Mind you, this isn’t the easiest month in Toronto for making noise in the arts media about anything other than film, as TIFF once more takes the town by the scruff of its cultural neck. Happily, our Paul Ennis, with one foot planted squarely in his love of film and the other in musical delight, has found a way for conflicted music lovers to rationalize an annual September movie binge (“Music Lover’s TIFF,” page 10).

So, let the woofing and tweeting begin! And we’ll see you on the other side. 


Long-time loyal readers will know that the title of this issue’s Opener is the title of one of our longest-running features/contests, compiled and edited by mJ Buell and usually found in the Musical Life section of the magazine. The feature asks you to guess the identity of a musician based on a childhood photo. Lucky winners get recordings or tickets to upcoming concerts featuring that individual.

This version of “Music’s Child” departs from that formula in a couple of ways: for one thing the photo on our cover is not that of a child, and for another, we are not going to ask you to guess who he is (Rufus Wainwright). But we will still offer you the opportunity to answer a question for the opportunity to win prizes. So, read on!

In her 1971 song River, Joni Mitchell longed for a river she could skate away on, “a river so long it would teach my feet to fly ... ” Well, summer music in Ontario, and beyond, is a bit like a river that flows both ways, with home-grown musicians on the road heading out of town, and as many from afar heading in. Two Luminato concerts at Massey Hall on June 18 and 19, titled “Joni: A Portrait in Song,” will celebrate Mitchell’s upcoming 70th birthday and Rufus Wainwright will be one of the performers helping to make the event an occasion to remember.

Like Mitchell, Wainwright is a Canadian singer-songwriter with an extraordinary range of musical appetites — seven albums of original songs, film soundtracks, song settings of Shakespearean sonnets and a full length opera, Prima Donna, which received its North American premiere at Luminato in 2011. Child of two musicians, Loudon Wainwright III and the late Kate McGarrigle, Wainwright is on a bit of a magical musical carpet ride right now. At last count there were 22 concert venues listed on his ever-changing website, just between now and the end of July, in Europe, the US and the UK. Somehow he also has three Ontario appearances wedged into what is left of 2013, including one with the TSO in October!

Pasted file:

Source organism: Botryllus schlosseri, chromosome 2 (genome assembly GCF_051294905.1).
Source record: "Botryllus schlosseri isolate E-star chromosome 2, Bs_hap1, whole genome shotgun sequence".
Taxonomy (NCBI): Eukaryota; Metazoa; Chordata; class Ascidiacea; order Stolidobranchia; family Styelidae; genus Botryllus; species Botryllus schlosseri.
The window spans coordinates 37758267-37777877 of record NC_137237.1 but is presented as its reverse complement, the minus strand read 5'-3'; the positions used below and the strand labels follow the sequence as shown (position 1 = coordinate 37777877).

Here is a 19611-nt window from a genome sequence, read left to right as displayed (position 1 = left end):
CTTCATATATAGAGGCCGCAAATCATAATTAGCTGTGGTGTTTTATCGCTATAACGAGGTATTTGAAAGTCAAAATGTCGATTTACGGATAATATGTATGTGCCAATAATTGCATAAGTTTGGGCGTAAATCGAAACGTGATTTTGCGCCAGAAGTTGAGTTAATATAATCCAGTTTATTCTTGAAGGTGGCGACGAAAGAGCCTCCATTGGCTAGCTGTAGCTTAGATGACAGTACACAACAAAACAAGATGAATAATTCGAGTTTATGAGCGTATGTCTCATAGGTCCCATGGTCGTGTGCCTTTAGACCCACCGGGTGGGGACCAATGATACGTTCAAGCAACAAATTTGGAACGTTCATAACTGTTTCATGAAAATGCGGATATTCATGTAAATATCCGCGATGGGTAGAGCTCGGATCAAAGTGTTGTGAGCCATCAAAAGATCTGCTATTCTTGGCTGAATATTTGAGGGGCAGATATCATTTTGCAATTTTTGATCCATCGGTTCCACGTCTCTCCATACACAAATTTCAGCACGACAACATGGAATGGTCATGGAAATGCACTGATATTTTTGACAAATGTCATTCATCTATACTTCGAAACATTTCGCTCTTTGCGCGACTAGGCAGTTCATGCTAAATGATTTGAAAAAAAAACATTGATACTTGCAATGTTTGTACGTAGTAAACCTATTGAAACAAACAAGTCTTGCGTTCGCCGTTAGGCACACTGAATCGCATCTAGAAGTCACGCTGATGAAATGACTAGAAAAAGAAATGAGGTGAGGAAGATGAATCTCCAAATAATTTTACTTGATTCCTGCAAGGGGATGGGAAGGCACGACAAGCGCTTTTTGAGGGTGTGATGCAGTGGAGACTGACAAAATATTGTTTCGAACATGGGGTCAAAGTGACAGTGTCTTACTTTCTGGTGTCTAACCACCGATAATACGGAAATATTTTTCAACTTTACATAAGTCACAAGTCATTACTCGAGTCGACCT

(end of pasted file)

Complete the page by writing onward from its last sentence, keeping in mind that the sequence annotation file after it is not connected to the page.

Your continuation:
We don’t yet know if Wainwright will choose to sing Mitchell’s River June 18 and 19 at Massey. So “What did Rufus sing?” is the question you’ll have to answer for a chance to win this month’s contest. Send answers as usual to 

If, as i suspect, my regular readers did a quick double-pump past the letter on page four so as not to miss our regular little chat, then neither of you will have the foggiest idea what the “Help The WholeNote Thrive” panel to the left of this is all about. And even less of a clue what I’m talking about when I explain that we chose the number 3,000 for the campaign because its 1/10 of the number of copies we regularly print.

So I will make a deal with you. Go back and read the letter on page four, and when you come back I will not say another word about any of all that. Promise.

Read more: Where Dem Boidies Iz